"This is the most critical time for this state to assert the kind of collective resolve that is required of a state as large as ours, 40 million strong in meeting this moment, mitigating the spread and getting us back to some modified semblance of normalcy," Newsom said.

Find comprehensive coverage on the Midpeninsula's response to the new coronavirus by Palo Alto Online, the Mountain View Voice and the Almanac here.

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Newsom: State can't afford White House unemployment benefits plan

'The state does not have an identified resource of $700 million per week that we haven't already obliged.'

by /

Uploaded: Tue, Aug 11, 2020, 9:39 am

The state of California does not have the financial wherewithal to afford the White House's plan to extend expanded unemployment benefits during the COVID-19 pandemic, Gov. Gavin Newsom said Monday.

Newsom said in his daily coronavirus briefing Monday that the state would have to cover 25 percent of the costs associated with a $400 per week unemployment insurance payment, as outlined in a memorandum President Donald Trump announced over the weekend.

That 25 percent would amount to the state spending between $700 million and $3 billion in taxpayer funds per week. The state would have to make sharp cuts to public services to foot that bill, Newsom said.

"The state does not have an identified resource of $700 million per week that we haven't already obliged," he said.

While the state received billions from the Coronavirus Aid, Relief and Economic Security Act passed by Congress in March, Newsom said all of that funding has already been allocated.

"We're going to need the federal government to provide the support, that 25 percent, or we are at peril of being in a position where we're making false commitments, false promises to millions of Californians that, ultimately, we simply cannot meet," Newsom said.

Trump announced an executive order and several accompanying memoranda over the weekend after Congressional leaders and White House negotiators could not come to a compromise for a second coronavirus relief bill.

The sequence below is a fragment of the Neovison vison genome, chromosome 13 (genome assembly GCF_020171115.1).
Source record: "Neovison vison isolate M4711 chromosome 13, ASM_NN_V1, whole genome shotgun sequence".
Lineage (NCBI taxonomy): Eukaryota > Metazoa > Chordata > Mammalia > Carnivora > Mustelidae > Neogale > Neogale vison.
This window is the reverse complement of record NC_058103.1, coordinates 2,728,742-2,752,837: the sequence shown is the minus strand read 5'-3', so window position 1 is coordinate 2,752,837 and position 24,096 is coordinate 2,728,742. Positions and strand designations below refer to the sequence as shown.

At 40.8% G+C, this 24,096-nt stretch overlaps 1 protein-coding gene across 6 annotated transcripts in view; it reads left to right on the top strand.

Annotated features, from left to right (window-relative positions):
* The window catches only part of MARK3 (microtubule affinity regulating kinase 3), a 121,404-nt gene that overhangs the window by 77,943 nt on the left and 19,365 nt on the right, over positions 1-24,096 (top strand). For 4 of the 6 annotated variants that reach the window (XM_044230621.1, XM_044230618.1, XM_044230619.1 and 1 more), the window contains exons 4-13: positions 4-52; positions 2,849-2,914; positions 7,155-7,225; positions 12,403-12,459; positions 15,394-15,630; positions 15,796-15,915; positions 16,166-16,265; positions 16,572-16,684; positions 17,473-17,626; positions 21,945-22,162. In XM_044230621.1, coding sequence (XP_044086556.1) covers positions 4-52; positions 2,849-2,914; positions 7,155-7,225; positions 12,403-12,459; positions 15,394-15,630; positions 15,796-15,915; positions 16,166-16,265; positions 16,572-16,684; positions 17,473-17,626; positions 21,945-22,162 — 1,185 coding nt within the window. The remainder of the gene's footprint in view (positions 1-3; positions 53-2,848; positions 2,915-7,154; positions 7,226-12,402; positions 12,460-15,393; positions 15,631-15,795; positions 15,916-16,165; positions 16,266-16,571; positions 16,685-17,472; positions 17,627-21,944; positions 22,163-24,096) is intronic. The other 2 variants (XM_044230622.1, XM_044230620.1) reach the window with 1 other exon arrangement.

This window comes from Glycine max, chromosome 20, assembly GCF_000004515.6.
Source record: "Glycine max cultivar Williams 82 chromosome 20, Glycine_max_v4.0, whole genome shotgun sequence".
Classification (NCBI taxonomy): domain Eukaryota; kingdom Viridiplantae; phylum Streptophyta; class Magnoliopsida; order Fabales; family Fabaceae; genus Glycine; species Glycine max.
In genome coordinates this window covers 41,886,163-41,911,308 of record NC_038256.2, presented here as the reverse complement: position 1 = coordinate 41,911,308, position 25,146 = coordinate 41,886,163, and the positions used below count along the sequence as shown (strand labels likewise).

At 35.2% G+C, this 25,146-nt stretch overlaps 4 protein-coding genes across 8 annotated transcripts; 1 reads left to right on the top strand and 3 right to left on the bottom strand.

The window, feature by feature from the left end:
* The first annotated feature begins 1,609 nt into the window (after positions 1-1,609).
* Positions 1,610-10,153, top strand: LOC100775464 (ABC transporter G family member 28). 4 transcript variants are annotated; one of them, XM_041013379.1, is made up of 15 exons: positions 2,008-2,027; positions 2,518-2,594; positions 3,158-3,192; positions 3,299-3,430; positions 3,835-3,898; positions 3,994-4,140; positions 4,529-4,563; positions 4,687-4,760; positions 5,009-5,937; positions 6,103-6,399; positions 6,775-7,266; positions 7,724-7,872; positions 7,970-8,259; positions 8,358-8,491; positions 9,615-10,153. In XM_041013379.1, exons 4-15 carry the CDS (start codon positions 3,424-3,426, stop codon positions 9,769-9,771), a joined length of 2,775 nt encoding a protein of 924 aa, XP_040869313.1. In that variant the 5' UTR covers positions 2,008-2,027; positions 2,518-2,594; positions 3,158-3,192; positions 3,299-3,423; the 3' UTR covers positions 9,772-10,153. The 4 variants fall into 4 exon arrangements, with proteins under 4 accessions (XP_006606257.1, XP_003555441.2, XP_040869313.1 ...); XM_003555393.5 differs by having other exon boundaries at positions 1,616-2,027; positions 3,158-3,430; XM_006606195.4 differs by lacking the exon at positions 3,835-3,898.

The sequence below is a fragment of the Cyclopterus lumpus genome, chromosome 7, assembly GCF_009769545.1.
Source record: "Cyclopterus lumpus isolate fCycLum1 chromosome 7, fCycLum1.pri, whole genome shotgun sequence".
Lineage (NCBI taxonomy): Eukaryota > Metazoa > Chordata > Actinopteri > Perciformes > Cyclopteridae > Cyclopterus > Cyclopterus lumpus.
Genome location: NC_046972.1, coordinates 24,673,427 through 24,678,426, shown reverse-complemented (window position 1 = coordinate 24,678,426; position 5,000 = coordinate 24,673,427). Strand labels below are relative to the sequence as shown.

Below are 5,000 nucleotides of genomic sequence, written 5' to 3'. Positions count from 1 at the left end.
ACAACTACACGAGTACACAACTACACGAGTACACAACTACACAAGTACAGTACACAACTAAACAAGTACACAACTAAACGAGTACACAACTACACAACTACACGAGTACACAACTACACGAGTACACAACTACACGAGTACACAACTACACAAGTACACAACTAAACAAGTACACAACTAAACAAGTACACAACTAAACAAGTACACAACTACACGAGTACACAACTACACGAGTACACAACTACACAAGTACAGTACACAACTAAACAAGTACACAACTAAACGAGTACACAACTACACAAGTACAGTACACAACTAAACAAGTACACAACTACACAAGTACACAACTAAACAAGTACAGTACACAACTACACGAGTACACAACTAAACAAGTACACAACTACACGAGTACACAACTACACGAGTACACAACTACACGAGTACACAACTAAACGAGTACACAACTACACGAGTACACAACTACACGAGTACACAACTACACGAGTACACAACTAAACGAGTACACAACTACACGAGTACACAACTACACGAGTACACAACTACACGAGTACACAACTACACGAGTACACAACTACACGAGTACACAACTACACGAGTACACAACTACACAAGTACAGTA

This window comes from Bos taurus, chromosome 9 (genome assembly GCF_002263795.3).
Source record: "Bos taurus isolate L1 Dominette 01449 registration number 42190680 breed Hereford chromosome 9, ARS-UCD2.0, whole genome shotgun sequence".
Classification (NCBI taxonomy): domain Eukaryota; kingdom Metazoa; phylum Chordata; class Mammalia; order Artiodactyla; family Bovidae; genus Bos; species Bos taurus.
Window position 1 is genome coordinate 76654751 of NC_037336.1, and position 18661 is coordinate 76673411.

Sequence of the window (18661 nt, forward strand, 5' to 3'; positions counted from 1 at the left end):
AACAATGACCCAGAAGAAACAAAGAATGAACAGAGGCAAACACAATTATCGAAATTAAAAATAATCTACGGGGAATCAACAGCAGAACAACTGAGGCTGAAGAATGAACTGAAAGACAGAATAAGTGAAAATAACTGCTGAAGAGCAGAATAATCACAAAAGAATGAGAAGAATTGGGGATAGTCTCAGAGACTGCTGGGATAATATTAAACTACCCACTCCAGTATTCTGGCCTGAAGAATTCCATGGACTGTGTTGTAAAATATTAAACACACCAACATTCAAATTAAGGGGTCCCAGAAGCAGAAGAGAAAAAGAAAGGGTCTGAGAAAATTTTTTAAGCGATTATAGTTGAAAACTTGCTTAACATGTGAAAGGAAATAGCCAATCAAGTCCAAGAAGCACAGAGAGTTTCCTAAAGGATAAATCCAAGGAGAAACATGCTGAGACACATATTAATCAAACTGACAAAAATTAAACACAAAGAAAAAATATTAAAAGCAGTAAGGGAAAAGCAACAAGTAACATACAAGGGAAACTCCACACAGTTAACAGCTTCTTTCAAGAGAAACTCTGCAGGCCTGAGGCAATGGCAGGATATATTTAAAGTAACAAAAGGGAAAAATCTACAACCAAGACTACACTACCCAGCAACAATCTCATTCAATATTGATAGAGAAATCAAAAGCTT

The executive order Trump signed targets evictions, but does little to keep renters and mortgage-payers in their homes. Rather, the order encourages federal agencies to use the powers they already have to "consider" policies that would prevent evictions.

Newsom said a full three-quarters of the state's tenants who have fallen behind on their rent payments are Black or Latino.

The state's own eviction moratorium runs out as soon as Friday. Newsom said state legislators and his office are collaborating on a solution to extend those eviction protections deeper into the year.

"We have every hope and expectation that we will organize a collaborative framework" to prevent evictions at least through the end of August, Newsom said.

The extension would give the Legislature the chance to codify an eviction moratorium before its session ends at the end of the month.

Newsom also acknowledged the tumult within the state's Department of Public Health and its coronavirus data collection issues, but played coy when asked about the sudden resignation of State Public Health Officer Dr. Sonia Angell.

"I try not to have personnel conversations in public," Newsom said, later adding "she wrote a resignation letter and I accepted her resignation."

Angell resigned Sunday amid revelations that the state's coronavirus tracking system, the California Reportable Disease Information Exchange, had a backlog of nearly 300,000 cases, sowing doubt about which direction the virus' spread was trending across the state.

Former Alameda County Public Health Officer Dr. Erica Pan was named the state's interim health officer following Angell's resignation.

Newsom blamed the state's years-long bout with information technology infrastructure and suggested the CalREDIE system was never built for the influx of data the state has seen since the pandemic began.

"It is clear based upon what has been reported over the last week that we had a little bit of trouble," Newsom said.

Newsom and California Health and Human Services Secretary Dr. Mark Ghaly both claimed that the backlog would be cleared later in the week, with Newsom ensuring that the state's figures would be accurate both in the short and long term.